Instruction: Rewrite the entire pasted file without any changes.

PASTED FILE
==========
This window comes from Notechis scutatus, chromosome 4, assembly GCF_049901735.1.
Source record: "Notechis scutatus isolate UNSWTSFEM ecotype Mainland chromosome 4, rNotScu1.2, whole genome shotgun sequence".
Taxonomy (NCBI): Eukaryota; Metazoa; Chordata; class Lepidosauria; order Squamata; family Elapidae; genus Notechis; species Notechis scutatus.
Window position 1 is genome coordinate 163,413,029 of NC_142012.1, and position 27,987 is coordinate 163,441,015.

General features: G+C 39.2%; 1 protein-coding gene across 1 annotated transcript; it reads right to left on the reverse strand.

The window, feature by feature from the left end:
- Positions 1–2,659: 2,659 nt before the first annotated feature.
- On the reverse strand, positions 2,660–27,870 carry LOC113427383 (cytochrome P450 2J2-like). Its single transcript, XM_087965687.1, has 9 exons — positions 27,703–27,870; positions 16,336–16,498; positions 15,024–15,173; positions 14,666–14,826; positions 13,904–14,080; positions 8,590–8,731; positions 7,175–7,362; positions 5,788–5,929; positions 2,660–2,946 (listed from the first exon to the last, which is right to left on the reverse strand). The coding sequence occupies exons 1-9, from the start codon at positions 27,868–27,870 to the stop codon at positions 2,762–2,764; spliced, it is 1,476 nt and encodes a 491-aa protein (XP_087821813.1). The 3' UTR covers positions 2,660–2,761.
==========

This window comes from Notechis scutatus, chromosome 4, assembly GCF_049901735.1.
Source record: "Notechis scutatus isolate UNSWTSFEM ecotype Mainland chromosome 4, rNotScu1.2, whole genome shotgun sequence".
Taxonomy (NCBI): Eukaryota; Metazoa; Chordata; class Lepidosauria; order Squamata; family Elapidae; genus Notechis; species Notechis scutatus.
Window position 1 is genome coordinate 163,413,029 of NC_142012.1, and position 27,987 is coordinate 163,441,015.

General features: G+C 39.2%; 1 protein-coding gene across 1 annotated transcript; it reads right to left on the reverse strand.

The window, feature by feature from the left end:
- Positions 1–2,659: 2,659 nt before the first annotated feature.
- On the reverse strand, positions 2,660–27,870 carry LOC113427383 (cytochrome P450 2J2-like). Its single transcript, XM_087965687.1, has 9 exons — positions 27,703–27,870; positions 16,336–16,498; positions 15,024–15,173; positions 14,666–14,826; positions 13,904–14,080; positions 8,590–8,731; positions 7,175–7,362; positions 5,788–5,929; positions 2,660–2,946 (listed from the first exon to the last, which is right to left on the reverse strand). The coding sequence occupies exons 1-9, from the start codon at positions 27,868–27,870 to the stop codon at positions 2,762–2,764; spliced, it is 1,476 nt and encodes a 491-aa protein (XP_087821813.1). The 3' UTR covers positions 2,660–2,761.